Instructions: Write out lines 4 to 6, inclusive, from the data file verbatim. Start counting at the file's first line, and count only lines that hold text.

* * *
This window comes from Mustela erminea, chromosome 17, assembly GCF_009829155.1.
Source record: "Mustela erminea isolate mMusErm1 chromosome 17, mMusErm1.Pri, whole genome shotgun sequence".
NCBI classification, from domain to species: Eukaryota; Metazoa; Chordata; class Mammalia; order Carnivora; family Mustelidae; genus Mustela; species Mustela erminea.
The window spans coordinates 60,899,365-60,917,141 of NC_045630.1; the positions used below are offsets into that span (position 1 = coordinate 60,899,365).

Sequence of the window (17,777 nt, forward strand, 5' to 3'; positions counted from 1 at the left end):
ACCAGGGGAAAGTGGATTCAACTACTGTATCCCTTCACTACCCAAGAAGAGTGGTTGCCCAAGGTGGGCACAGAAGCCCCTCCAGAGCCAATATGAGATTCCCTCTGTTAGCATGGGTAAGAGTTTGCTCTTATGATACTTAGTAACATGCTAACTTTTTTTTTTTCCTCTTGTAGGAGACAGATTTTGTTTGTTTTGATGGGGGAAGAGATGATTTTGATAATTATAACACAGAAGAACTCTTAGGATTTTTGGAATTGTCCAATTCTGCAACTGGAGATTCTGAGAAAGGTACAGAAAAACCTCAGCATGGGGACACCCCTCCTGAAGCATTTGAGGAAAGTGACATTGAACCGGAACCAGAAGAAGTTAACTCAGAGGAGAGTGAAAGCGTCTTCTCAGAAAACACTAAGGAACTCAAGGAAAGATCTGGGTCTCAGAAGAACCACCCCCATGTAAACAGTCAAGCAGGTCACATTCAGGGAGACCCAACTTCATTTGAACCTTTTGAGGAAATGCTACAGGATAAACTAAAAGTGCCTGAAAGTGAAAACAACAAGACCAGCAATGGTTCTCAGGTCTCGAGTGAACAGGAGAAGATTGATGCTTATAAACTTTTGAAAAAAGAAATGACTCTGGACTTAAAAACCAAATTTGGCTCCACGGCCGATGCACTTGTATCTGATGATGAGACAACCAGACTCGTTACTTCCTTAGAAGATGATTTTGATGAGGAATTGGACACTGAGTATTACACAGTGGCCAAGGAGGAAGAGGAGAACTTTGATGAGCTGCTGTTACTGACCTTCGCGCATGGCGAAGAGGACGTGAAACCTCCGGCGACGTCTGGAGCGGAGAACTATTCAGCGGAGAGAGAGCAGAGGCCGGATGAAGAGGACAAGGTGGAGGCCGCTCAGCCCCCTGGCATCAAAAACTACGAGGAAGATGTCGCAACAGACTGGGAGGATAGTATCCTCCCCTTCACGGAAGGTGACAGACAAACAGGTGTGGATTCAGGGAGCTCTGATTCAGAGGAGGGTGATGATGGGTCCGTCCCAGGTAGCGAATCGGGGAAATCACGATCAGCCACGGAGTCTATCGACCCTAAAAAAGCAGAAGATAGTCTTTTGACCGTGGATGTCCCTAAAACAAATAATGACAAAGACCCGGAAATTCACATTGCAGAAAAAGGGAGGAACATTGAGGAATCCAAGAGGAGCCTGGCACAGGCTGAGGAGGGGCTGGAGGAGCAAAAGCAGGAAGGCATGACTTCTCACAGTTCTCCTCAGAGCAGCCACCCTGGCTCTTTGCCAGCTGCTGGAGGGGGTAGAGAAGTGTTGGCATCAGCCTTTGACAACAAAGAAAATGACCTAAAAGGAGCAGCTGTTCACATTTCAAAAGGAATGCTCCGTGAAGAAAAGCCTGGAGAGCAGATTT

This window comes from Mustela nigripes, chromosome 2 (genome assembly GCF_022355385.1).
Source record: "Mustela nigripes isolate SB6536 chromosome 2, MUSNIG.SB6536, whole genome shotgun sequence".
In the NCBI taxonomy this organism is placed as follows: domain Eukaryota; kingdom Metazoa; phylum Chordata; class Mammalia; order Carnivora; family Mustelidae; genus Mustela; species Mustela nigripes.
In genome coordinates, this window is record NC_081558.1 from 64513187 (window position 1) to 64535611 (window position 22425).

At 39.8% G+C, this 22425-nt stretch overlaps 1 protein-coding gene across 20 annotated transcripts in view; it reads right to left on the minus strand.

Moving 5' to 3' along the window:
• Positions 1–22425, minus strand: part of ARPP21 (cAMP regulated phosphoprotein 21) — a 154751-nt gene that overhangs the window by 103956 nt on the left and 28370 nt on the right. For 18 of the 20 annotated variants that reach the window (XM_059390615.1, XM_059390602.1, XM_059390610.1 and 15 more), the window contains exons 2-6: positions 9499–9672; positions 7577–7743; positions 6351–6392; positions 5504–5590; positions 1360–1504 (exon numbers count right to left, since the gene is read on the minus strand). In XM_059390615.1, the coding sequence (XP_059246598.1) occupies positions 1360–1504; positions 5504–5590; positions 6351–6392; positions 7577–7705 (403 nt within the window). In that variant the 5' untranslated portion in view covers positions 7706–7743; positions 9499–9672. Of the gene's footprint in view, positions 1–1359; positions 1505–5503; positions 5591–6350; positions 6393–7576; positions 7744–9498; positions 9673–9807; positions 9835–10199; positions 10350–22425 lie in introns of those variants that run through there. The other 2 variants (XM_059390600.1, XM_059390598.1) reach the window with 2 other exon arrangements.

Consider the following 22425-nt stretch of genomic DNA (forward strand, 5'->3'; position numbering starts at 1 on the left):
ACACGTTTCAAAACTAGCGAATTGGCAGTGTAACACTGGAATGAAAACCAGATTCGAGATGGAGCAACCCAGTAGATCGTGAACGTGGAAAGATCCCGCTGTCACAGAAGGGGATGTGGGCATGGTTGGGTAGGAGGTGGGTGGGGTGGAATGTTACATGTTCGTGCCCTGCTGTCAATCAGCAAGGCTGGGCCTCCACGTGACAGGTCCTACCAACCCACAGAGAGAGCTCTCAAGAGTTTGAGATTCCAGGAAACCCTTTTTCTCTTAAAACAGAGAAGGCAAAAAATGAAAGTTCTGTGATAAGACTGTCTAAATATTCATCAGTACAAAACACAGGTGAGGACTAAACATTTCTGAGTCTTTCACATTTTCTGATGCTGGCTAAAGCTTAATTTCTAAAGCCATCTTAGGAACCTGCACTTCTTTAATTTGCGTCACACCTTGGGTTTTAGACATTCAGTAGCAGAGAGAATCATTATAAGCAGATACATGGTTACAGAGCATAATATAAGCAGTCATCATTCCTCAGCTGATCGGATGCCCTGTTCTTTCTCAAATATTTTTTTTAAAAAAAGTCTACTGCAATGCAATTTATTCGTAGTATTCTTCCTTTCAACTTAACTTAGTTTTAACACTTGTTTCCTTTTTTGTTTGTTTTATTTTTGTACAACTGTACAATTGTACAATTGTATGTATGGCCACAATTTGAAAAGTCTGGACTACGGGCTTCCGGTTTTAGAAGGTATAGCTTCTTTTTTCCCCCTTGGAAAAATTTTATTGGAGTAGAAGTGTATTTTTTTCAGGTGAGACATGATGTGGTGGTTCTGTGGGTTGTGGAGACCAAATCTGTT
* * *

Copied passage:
The window spans coordinates 60,899,365-60,917,141 of NC_045630.1; the positions used below are offsets into that span (position 1 = coordinate 60,899,365).

Sequence of the window (17,777 nt, forward strand, 5' to 3'; positions counted from 1 at the left end):
ACCAGGGGAAAGTGGATTCAACTACTGTATCCCTTCACTACCCAAGAAGAGTGGTTGCCCAAGGTGGGCACAGAAGCCCCTCCAGAGCCAATATGAGATTCCCTCTGTTAGCATGGGTAAGAGTTTGCTCTTATGATACTTAGTAACATGCTAACTTTTTTTTTTTCCTCTTGTAGGAGACAGATTTTGTTTGTTTTGATGGGGGAAGAGATGATTTTGATAATTATAACACAGAAGAACTCTTAGGATTTTTGGAATTGTCCAATTCTGCAACTGGAGATTCTGAGAAAGGTACAGAAAAACCTCAGCATGGGGACACCCCTCCTGAAGCATTTGAGGAAAGTGACATTGAACCGGAACCAGAAGAAGTTAACTCAGAGGAGAGTGAAAGCGTCTTCTCAGAAAACACTAAGGAACTCAAGGAAAGATCTGGGTCTCAGAAGAACCACCCCCATGTAAACAGTCAAGCAGGTCACATTCAGGGAGACCCAACTTCATTTGAACCTTTTGAGGAAATGCTACAGGATAAACTAAAAGTGCCTGAAAGTGAAAACAACAAGACCAGCAATGGTTCTCAGGTCTCGAGTGAACAGGAGAAGATTGATGCTTATAAACTTTTGAAAAAAGAAATGACTCTGGACTTAAAAACCAAATTTGGCTCCACGGCCGATGCACTTGTATCTGATGATGAGACAACCAGACTCGTTACTTCCTTAGAAGATGATTTTGATGAGGAATTGGACACTGAGTATTACACAGTGGCCAAGGAGGAAGAGGAGAACTTTGATGAGCTGCTGTTACTGACCTTCGCGCATGGCGAAGAGGACGTGAAACCTCCGGCGACGTCTGGAGCGGAGAACTATTCAGCGGAGAGAGAGCAGAGGCCGGATGAAGAGGACAAGGTGGAGGCCGCTCAGCCCCCTGGCATCAAAAACTACGAGGAAGATGTCGCAACAGACTGGGAGGATAGTATCCTCCCCTTCACGGAAGGTGACAGACAAACAGGTGTGGATTCAGGGAGCTCTGATTCAGAGGAGGGTGATGATGGGTCCGTCCCAGGTAGCGAATCGGGGAAATCACGATCAGCCACGGAGTCTATCGACCCTAAAAAAGCAGAAGATAGTCTTTTGACCGTGGATGTCCCTAAAACAAATAATGACAAAGACCCGGAAATTCACATTGCAGAAAAAGGGAGGAACATTGAGGAATCCAAGAGGAGCCTGGCACAGGCTGAGGAGGGGCTGGAGGAGCAAAAGCAGGAAGGCATGACTTCTCACAGTTCTCCTCAGAGCAGCCACCCTGGCTCTTTGCCAGCTGCTGGAGGGGGTAGAGAAGTGTTGGCATCAGCCTTTGACAACAAAGAAAATGACCTAAAAGGAGCAGCTGTTCACATTTCAAAAGGAATGCTCCGTGAAGAAAAGCCTGGAGAGCAGATTT